Impacts: Further Opposition to the Commission

One of the foremost non-Indigenous advocates working on behalf of the Indians in British Columbia and alongside the Allied Tribes was A. E. O'Meara. A controversial character, he provided legal advice to the Indians during their ongoing dialogue with the Federal and Provincial governments from the beginning of the Royal Commission through to the carrying out of its recommendations. O'Meara was a founding member of the Society of Friends of the Indians of British Columbia which raised money for Indian political activity and sponsored public talks on issues related to the Indian land question. While this activism was well-intentioned, it has been argued that it was fixed in a paternalistic framework. The Federal government, also thinking that First Nations activism required non-Indigenous guidance, assumed that after O'Meara's death, agitation would simply fade away.

Indian Potlatch, Duncan BCIn response to the growing opposition from the First Nations organizations, the Federal government revised the Indian Act in 1927 to further limit Indian actions. Section 141 of the revised Indian Act prohibited Indians from raising money, hiring lawyers, and pursuing land claims. At the same time, the Federal government strengthened existing prohibitions against the potlatch.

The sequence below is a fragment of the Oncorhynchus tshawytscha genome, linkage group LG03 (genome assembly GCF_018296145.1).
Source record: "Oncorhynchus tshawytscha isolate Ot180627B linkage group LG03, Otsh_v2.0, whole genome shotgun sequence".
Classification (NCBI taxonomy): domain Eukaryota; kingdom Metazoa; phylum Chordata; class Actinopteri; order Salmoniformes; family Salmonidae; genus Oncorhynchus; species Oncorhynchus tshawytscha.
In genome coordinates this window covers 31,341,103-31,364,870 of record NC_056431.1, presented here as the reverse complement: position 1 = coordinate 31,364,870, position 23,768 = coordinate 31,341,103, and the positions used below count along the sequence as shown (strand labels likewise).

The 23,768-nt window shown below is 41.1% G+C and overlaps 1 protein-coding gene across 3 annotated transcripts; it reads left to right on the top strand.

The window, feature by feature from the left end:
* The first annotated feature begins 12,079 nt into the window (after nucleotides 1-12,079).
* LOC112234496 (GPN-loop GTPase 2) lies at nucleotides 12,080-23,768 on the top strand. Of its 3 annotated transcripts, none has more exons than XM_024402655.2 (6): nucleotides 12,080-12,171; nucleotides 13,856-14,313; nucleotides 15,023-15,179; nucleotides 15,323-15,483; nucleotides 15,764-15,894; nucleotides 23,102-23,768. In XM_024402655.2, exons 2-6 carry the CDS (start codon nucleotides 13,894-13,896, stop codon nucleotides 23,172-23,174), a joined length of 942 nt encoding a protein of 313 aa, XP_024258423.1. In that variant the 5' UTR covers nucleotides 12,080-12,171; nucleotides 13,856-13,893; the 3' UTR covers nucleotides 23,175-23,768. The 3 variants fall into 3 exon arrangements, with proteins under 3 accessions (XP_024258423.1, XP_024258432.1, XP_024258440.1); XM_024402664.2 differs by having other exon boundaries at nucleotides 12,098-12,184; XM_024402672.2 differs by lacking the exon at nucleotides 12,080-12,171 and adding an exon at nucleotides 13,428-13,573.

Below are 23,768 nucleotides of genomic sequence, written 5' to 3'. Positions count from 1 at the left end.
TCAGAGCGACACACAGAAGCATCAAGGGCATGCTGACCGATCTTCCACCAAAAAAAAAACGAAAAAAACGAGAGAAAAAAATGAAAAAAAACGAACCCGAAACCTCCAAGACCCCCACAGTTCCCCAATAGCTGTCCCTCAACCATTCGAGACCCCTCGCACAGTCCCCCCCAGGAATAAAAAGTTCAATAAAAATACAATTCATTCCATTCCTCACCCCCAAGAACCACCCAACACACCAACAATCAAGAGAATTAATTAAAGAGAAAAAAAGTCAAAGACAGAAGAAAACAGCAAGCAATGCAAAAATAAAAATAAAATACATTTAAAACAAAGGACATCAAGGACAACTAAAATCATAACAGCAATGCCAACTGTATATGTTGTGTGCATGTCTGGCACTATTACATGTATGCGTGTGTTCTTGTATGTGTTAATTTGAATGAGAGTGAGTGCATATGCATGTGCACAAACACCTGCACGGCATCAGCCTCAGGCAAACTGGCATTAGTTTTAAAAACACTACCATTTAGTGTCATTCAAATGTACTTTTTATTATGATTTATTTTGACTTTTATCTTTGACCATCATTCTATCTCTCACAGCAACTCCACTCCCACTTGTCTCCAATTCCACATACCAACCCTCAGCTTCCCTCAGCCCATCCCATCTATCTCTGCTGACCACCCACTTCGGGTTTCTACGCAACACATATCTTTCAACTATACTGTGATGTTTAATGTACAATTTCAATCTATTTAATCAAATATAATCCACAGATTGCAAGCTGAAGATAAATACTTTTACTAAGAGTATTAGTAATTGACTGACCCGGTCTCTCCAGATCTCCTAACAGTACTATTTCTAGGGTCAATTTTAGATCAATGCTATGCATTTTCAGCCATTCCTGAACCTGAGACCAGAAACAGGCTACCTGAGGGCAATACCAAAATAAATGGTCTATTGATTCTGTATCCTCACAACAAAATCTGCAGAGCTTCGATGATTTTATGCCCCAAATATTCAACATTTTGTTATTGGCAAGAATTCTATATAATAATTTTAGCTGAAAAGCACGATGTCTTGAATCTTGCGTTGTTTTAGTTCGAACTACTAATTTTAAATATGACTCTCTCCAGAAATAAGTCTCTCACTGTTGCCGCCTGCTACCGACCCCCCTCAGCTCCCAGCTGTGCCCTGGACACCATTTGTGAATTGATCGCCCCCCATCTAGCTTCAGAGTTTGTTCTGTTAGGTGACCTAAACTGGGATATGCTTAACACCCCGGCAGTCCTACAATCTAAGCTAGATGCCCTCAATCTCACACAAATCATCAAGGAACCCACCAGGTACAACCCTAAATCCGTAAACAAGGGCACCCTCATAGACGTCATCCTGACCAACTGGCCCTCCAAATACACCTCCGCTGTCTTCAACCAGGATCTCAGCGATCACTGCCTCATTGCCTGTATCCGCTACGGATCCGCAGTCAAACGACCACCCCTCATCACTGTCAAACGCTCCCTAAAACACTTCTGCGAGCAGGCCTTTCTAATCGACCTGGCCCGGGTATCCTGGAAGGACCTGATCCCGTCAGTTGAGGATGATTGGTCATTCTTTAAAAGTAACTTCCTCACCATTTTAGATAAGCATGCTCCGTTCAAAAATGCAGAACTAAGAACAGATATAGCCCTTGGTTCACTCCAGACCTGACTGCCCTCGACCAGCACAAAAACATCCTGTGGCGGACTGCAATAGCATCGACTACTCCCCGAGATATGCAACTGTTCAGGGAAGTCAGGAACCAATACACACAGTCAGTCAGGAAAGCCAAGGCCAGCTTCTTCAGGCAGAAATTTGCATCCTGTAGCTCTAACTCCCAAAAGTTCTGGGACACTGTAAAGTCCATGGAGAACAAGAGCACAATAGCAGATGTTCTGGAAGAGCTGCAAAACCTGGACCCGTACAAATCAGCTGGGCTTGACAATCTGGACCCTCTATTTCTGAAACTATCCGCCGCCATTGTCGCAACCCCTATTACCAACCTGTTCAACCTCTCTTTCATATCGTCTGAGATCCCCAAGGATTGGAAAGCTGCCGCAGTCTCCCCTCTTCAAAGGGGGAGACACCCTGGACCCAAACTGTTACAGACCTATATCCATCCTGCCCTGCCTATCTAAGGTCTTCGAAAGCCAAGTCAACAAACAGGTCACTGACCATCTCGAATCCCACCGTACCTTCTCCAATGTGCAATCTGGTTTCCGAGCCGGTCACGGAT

Chief Simon Baker on the importance of addressing cut-off claims
Section 140 stated that Indians found participating in potlatches could be sent to prison for up to six months. The wording of Section 140 was so broad that it could have been applied to almost any gathering organized by Indians. The potlatch ban negatively impacted many features of First Nations culture, and also directly affected the freedom of First Nations people to meet, discuss, and pursue the advancement of such issues as Aboriginal Title and Rights; A third limit on First Nations' freedom to meet and organize was the restriction placed on travel off reserve. In order to leave the reserve, they first had to request permission from the Indian Agent. The Indian Agent had complete power to reject or accept requests, making it difficult for Bands to organize across reserves. All of these laws were protected and upheld by the Royal Canadian Mounted Police (R.C.M.P.).

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